Varo would live in Mexico for the rest of her life, with the exception of a year in Venezuela.
She made her best work — fanciful, haunting, personal and metaphorical — in the 1950s and early ’60s in Mexico City. There she formed a circle of exiled artist friends, including the Hungarian Surrealist photographer Kati Horna, the Austrian Surrealist artist Wolfgang Paalen and the British Surrealist painter Leonora Carrington, with whom she found camaraderie and shared ideas.
“Varo and Carrington would see each other almost every day, either in the middle of the day to go to the market or later in the evening for dinner, and they would discuss what they were working on,” said Wendi Norris, who organized “Indelible Fables,” a solo exhibition of Varo’s work, at her San Francisco gallery in 2012. “I believe that a lot of their narratives were born out of these conversations that they had.”
Norris said that the two had often worked through similar ideas — parsing the theories of the psychoanalyst Carl Jung and the mystic philosophers George Gurdjieff and P.D. Ouspensky — but that they would manifest them in different ways. While Carrington was free in her painting, Varo was exacting.
“Her precision — the single hair brushstrokes and the way that she was thinning the paint to get a lustrous layered effect — is beyond masterful,” Norris said by phone.
Varo was interested in proportion and scale, as her father had been, and she would draft preliminary sketches carefully. It sometimes took her months to complete a single small painting.
“She was very deliberate,” Norris said, “and, in a way, patient.”
Varo participated in consciousness-raising workshops based on the teachings of Gurdjieff, an experience that allowed her to tap into her deepest imagination, said Tere Arcq, an independent curator who assembled a 2008 centenary retrospective of Varo’s work for the Museum of Modern Art in Mexico City. Workshop participants might concentrate for six straight hours on an inanimate object, like a wooden chair, focusing on the life that had existed within the object, Arcq said. The wood in the chair, for example, had come from a tree, and the tree had once been alive.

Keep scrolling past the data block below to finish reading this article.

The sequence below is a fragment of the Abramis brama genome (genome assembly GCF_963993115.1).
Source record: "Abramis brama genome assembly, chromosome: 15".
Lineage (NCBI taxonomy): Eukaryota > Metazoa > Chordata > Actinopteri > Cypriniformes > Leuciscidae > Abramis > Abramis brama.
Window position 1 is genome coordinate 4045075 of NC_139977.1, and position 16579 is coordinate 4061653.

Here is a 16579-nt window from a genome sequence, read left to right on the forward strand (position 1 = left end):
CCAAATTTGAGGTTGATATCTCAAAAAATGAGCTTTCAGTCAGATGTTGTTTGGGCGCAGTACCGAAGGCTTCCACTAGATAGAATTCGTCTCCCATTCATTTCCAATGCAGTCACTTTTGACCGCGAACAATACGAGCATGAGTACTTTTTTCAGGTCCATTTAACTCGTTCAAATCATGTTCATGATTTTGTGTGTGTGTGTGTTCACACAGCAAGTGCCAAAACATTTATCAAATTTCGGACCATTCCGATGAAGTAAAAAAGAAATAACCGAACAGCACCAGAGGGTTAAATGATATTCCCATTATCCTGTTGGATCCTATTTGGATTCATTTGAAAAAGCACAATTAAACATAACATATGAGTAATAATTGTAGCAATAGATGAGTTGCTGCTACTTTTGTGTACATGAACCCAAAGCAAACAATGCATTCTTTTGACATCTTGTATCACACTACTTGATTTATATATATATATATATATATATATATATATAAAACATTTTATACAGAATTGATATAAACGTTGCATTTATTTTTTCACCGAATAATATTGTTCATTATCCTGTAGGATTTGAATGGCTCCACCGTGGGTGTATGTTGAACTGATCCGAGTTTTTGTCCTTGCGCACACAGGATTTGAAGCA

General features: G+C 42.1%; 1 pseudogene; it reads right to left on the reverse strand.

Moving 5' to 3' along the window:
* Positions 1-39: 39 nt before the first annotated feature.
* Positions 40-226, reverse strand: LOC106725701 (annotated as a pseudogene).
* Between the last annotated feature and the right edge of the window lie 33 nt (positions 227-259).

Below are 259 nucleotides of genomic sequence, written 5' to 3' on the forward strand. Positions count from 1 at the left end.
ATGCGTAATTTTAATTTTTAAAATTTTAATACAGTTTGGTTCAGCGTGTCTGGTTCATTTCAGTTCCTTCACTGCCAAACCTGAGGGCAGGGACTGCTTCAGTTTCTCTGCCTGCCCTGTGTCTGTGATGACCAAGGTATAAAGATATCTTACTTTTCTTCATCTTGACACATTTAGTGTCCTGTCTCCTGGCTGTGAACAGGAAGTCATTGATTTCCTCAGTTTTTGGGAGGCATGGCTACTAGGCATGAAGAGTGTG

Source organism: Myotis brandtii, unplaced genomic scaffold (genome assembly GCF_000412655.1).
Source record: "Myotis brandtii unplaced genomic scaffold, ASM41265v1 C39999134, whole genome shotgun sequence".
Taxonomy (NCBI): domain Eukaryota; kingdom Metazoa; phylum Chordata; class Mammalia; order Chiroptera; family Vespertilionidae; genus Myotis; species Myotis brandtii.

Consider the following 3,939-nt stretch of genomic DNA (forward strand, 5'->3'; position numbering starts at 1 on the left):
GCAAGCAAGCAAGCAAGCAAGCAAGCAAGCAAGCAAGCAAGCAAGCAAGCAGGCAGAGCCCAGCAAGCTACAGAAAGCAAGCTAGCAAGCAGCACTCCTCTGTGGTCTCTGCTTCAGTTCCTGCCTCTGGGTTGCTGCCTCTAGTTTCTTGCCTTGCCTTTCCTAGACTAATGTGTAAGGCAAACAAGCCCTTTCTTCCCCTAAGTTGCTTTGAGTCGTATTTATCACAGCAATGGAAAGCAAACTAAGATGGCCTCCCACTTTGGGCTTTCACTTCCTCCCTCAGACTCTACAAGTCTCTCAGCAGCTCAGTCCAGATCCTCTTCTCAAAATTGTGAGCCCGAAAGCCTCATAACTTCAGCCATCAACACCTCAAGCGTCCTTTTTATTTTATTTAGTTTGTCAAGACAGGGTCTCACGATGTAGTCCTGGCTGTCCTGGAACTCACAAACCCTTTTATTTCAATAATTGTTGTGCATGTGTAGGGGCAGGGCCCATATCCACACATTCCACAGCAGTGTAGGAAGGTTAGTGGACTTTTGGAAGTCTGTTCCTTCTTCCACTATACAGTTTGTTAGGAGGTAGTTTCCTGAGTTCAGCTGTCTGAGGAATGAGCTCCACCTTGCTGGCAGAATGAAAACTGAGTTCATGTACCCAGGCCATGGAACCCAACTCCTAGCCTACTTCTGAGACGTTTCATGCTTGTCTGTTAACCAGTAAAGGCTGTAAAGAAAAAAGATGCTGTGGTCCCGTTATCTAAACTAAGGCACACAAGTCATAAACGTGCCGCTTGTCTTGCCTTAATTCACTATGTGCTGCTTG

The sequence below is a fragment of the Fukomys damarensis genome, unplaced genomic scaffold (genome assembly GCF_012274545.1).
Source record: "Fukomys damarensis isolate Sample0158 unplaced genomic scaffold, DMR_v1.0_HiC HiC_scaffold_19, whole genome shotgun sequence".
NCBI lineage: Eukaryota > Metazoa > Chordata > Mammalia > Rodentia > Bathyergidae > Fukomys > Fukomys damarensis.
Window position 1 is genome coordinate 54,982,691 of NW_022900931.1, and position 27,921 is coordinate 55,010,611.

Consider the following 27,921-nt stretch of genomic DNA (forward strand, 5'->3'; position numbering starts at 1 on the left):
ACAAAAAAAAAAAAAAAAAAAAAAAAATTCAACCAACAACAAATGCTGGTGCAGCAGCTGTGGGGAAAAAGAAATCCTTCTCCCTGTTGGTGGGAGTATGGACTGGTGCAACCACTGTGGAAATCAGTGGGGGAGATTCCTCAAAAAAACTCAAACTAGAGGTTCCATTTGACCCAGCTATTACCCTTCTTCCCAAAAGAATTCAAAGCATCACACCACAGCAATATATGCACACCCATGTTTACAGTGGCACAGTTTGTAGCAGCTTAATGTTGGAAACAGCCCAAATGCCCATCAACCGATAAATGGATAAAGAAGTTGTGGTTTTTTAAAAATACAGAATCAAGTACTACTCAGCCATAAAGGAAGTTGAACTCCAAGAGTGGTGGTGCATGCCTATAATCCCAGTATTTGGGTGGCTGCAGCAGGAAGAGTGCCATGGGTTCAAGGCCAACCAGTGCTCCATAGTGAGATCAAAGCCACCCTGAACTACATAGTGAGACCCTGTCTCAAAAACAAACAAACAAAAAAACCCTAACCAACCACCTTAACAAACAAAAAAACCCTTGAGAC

Varo, by then well into her 40s, had her breakthrough with a group exhibition in 1955, showing paintings that dealt with the subconscious, the mystical and the metaphysical; in many, the protagonist looked like Varo.
She was interested in tarot, astrology and alchemy, which she balanced with a lifelong love of science, particularly geology, Arcq said in an interview. Varo’s work fused these interests.
“She was trying to find the intersection between the mystical and the scientific,” Arcq said.
In Varo’s painting “Harmony” (1956), a person (it could be a man or a woman) sits at a desk in a cavernous room, threading objects like crystals, plants, geometric figures and paper scraps of mathematical formulas onto a musical staff that looks like an abacus or a loom. Figures resembling muses appear to be coming out of the walls. The person, Varo wrote in a note addressed to her family, “is trying to find the invisible thread that unites all things.”
By this time she was living with Walter Gruen, an exiled Austrian owner of a popular classical music record shop. He believed in Varo’s talent and encouraged her to devote herself to painting wholeheartedly.
Varo had her first major solo exhibition in Mexico City in 1956. It was a hit among critics and collectors as well as the celebrated Mexican muralist Diego Rivera, who was quoted as saying that Varo was “among the most important women artists in the world.” Her second solo show, in 1962, was also successful.
Varo died of a heart attack on Oct. 8, 1963. She was 54. Gruen became a tireless champion of her work and legacy, and a 1971 posthumous retrospective at the Museum of Modern Art in Mexico drew crowds.
The value of Varo’s work has soared in recent years, in no small part because of its rarity, quality and striking imagery.
“It has a magical effect,” Norris said. “There is a radiance and a light to her work, much like you see in a great Renaissance painting.”